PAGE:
Société du Djebel-Djérissa

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Société du Djebel-Djérissa
IndustryIron ore mining
FoundedJuly 11, 1899; 119 years ago (1899-07-11) in Paris, France
Headquarters,
Tunisia
Websitewww.sdd.tn

The Société du Djebel-Djérissa (SDD) is a Tunisian iron ore mining company founded in 1899 that began operations in 1907. It produced up to 700,000 tons per year of hematite ore in the years before World War II. Production dropped during the war. The company was nationalized in 1961. Today levels of output are around 200,000 tons annually.

Location[edit]

Société du Djebel-Djérissa is located in Tunisia
El Kef
El Kef
Jérissa
Jérissa
Kalaa-Djerda
Kalaa-Djerda
La Goulette (Tunis)
La Goulette (Tunis)
Tamera
Tamera
Locations in Tunisia

The company operates an iron ore mine at Jérissa.[1] Djerissa is in the Métlaoui region of central Tunisia, where it sometimes snows in winter.[2] The 900 metres (3,000 ft) Jebel Djérissa is a partial dome of limestone about 40 kilometres (25 mi) south of El Kef. It is faulted and collapsed around the perimeter, and contains important deposits of brown hematite. At first Hematite was mined at Jérissa with iron content of 54%, and from 1974 Siderite with a content of 40% was also recovered. Typically the Siderite is found below the Hematite, under the paleohydrostatic level.[3]

The railway from Tunis to Kalaa-Djerda was opened in 1906 and carried ore from the Djerissa and Slata mines.[2] The 1 metre (3 ft 3 in) gauge railway from the Djérissa mine to the port of La Goulette (Tunis) is 215 kilometres (134 mi) long.[4]

The company also owns mining rights at Tamera. The Tamera-Douahria group is an important iron region in northern Tunisia about 150 kilometres (93 mi) west of Tunis. It is estimated to have exploitable iron ore reserves of about 9 million tons. The most common minerals are Goethite, Hematite and Limonite.[5]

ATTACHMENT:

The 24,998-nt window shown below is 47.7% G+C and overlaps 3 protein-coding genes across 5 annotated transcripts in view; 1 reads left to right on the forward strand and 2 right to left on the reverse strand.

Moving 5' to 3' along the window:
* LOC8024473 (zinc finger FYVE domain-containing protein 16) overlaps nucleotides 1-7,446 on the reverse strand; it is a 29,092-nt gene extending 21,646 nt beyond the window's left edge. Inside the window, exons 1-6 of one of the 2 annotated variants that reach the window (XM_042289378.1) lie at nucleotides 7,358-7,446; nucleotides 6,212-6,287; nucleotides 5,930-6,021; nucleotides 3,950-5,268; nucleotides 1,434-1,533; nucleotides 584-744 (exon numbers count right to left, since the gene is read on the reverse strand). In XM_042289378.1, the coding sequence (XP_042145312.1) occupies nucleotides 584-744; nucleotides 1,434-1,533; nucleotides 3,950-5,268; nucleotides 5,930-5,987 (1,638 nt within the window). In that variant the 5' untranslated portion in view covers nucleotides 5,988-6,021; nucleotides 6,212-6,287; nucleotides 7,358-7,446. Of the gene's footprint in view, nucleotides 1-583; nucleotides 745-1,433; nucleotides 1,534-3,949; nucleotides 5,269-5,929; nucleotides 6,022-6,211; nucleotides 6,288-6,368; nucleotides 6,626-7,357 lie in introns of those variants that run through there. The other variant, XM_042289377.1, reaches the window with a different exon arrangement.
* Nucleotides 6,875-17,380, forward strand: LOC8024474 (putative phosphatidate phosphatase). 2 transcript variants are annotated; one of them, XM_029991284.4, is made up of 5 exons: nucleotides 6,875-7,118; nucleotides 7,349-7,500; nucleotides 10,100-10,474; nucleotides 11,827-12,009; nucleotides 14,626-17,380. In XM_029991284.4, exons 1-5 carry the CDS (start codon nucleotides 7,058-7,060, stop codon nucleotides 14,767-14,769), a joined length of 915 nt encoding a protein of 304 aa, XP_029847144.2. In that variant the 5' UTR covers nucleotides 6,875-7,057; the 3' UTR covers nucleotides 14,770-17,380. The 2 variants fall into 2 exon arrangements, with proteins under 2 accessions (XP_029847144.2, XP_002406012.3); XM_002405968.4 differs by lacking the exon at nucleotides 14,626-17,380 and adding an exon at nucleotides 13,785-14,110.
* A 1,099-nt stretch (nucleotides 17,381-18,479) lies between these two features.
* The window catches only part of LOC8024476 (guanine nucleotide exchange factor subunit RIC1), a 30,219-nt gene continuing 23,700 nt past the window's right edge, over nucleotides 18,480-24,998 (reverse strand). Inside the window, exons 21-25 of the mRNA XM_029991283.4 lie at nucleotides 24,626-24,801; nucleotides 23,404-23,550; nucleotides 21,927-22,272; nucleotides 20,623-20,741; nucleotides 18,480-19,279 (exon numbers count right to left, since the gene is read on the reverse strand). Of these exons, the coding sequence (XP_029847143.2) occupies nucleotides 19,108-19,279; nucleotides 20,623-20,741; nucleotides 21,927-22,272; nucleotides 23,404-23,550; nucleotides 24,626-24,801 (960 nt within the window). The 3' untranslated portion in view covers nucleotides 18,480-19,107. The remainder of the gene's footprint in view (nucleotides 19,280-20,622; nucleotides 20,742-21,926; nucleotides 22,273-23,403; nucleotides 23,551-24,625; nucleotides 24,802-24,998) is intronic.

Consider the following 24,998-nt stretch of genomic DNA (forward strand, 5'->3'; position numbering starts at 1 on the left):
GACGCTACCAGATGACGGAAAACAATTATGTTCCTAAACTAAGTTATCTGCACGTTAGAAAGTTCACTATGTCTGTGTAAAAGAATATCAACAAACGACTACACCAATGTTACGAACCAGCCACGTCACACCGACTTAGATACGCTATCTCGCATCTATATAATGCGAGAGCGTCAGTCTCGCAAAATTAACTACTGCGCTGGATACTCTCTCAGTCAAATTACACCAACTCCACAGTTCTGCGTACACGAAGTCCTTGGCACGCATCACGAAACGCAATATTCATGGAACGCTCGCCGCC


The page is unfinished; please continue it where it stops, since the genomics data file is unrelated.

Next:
History[edit]

The mine after a winter snowfall

La Compagnie des mines du Djebel-Djerissa was created in 1899 with a capital of 4.5 million francs divided into 9,000 shares of 500 francs. In 1905 the nominal share value was reduced to 400 francs and the capital was reduced to 3.6 million francs.[6] The Société du Djebel-Djerissa became in effect a subsidiary of the Société Mokta El Hadid of Algeria, which took a stake of 5,200 shares in the mine in 1906.[7] In 1920 the 9,000 shares of 400 francs were divided into 36,000 shares of 100 francs.[6]

On 13 June 1907 Philippe de Cerner, director of Mokta-el-Hadid, arrived at the mine, where 1,000 workers of all types were engaged in "feverish activity". They had already extracted 30,000 tons of ore, the post & telegraphs office had been opened since 1 May 1907, and the engineers expected the railway works to be completed for a first shipment in January 1908.[8] The first train carrying ore from the mine to the newly-built quays at La Goulette arrived in March 1908.[8] 115,239 tons were extracted in the first year, and this was doubled in 1909.[9] In 1910 256,388 tons were embarked at La Goulette in 71 ships with an average capacity of 3,600 tons.[10]

The mountain was steadily removed from the top, and already by 1911 was a plateau rather than a peak. As of 1911 the Djerissa mine was shipping almost 1,000 tons of ore a day. Ore was carried down by gravity-driven wagons to large hoppers standing over the railway, from which it was poured into empty railway wagons.[2] Ore was shipped to La Goulette in wagons holding 30 tons of ore.[11] The wagons had hinged side walls that could be opened at the port so the ore would pour out.[2] These were poured into skips mounted on trolleys, which then dumped the ore into galleries 140 by 40 metres (460 by 130 ft) with a total storage capacity of about 80,000 tons. The ore was loaded into ships via a conveyor belt fed ore from a hopper, with the hopper either loaded directly from the 30 ton wagons or from the storage galleries. About 80 people were employed at the docks, loading 70,000 tons per month.[11]